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The Social Context and Illness Identity in Youth with Type 1 Diabetes

Tijdschriftbijdrage - Tijdschriftartikel

Ondertitel:A Three-Wave Longitudinal Study

Youth with type 1 diabetes are confronted with the challenging task of integrating diabetes into their identity. This integration process, referred to as illness identity, may play an important role in how youth with type 1 diabetes cope with normative and illness-specific challenges. In line with socio-ecological theorizing, the present study investigated the longitudinal interplay between illness identity and two important social contexts for youth, the parent and peer contexts. A total of 559 (54.5% female; mean age = 18.8 years) adolescents (14-17 years) and emerging adults (18-25 years) with type 1 diabetes completed questionnaires at three time-points with intervals of one year. A total of 98% of these participants had the Belgian nationality, and all of them spoke Dutch. At each time point, illness identity (i.e., acceptance, enrichment, rejection, and engulfment), peer support, extreme peer orientation, parental responsiveness, parental psychological control, and parental overprotection were self-assessed. The present findings show that overprotective parenting may lead to youth feeling engulfed by their diabetes. Further, when type 1 diabetes becomes adaptively integrated into youth's identity, the data suggest that youth may be better prepared to engage in healthy peer relationships. Thus, the present findings show that illness identity may be affected by the social context, and in turn may have an impact on parent and peer relationships as well. In general, the present findings underscore the importance of adaptive illness integration for youth with type 1 diabetes, and further emphasize the importance of achieving a coherent identity.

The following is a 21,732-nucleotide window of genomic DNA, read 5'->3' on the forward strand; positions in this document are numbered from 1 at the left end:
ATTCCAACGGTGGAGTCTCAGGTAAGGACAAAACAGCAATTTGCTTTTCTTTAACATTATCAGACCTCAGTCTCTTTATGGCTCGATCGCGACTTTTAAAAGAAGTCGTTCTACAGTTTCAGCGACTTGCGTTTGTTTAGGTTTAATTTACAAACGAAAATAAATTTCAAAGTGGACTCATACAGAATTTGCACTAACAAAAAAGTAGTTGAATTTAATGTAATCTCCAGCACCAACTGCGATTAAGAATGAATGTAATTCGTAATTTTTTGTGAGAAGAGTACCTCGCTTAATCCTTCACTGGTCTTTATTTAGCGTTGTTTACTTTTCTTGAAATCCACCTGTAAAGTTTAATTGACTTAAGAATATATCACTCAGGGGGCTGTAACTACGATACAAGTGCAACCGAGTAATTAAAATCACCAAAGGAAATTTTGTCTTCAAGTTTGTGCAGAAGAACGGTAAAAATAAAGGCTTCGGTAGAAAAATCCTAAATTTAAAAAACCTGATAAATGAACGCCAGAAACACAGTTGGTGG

Tijdschrift: Journal of Youth and Adolescence
ISSN: 0047-2891
Issue: 2
Volume: 49
Pagina's: 449-466
Aantal pagina's: 18
Jaar van publicatie:2020
Trefwoorden:Adolescents, Chronic disease, Diabetes mellitus, type 1, Emerging adults, Illness identity, Social context